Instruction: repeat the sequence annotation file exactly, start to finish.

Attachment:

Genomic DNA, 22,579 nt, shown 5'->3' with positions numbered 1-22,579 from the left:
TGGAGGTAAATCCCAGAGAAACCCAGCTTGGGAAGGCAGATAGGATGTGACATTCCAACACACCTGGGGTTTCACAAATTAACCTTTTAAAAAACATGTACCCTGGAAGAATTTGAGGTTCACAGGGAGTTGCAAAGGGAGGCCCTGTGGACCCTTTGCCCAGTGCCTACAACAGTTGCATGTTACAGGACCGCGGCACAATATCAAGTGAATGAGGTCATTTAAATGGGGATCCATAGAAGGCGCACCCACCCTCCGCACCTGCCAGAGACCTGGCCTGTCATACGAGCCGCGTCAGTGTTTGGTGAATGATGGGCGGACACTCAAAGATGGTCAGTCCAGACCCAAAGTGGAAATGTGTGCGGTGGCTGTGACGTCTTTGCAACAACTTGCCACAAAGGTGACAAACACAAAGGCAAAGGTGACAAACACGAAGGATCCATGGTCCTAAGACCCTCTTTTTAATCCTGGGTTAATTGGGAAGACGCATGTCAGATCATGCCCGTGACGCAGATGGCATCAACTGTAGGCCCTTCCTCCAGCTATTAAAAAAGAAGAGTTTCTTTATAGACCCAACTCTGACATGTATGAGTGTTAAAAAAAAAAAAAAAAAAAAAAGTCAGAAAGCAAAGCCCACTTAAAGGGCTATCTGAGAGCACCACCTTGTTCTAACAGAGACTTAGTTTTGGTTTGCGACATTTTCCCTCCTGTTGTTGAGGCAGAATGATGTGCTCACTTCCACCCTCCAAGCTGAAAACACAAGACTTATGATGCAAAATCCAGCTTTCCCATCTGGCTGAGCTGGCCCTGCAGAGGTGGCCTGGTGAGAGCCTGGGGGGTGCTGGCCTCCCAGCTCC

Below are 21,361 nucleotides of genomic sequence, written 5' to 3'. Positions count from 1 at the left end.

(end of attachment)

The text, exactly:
Genomic DNA, 22,579 nt, shown 5'->3' with positions numbered 1-22,579 from the left:
TGGAGGTAAATCCCAGAGAAACCCAGCTTGGGAAGGCAGATAGGATGTGACATTCCAACACACCTGGGGTTTCACAAATTAACCTTTTAAAAAACATGTACCCTGGAAGAATTTGAGGTTCACAGGGAGTTGCAAAGGGAGGCCCTGTGGACCCTTTGCCCAGTGCCTACAACAGTTGCATGTTACAGGACCGCGGCACAATATCAAGTGAATGAGGTCATTTAAATGGGGATCCATAGAAGGCGCACCCACCCTCCGCACCTGCCAGAGACCTGGCCTGTCATACGAGCCGCGTCAGTGTTTGGTGAATGATGGGCGGACACTCAAAGATGGTCAGTCCAGACCCAAAGTGGAAATGTGTGCGGTGGCTGTGACGTCTTTGCAACAACTTGCCACAAAGGTGACAAACACAAAGGCAAAGGTGACAAACACGAAGGATCCATGGTCCTAAGACCCTCTTTTTAATCCTGGGTTAATTGGGAAGACGCATGTCAGATCATGCCCGTGACGCAGATGGCATCAACTGTAGGCCCTTCCTCCAGCTATTAAAAAAGAAGAGTTTCTTTATAGACCCAACTCTGACATGTATGAGTGTTAAAAAAAAAAAAAAAAAAAAAAGTCAGAAAGCAAAGCCCACTTAAAGGGCTATCTGAGAGCACCACCTTGTTCTAACAGAGACTTAGTTTTGGTTTGCGACATTTTCCCTCCTGTTGTTGAGGCAGAATGATGTGCTCACTTCCACCCTCCAAGCTGAAAACACAAGACTTATGATGCAAAATCCAGCTTTCCCATCTGGCTGAGCTGGCCCTGCAGAGGTGGCCTGGTGAGAGCCTGGGGGGTGCTGGCCTCCCAGCTCC

Below are 21,361 nucleotides of genomic sequence, written 5' to 3'. Positions count from 1 at the left end.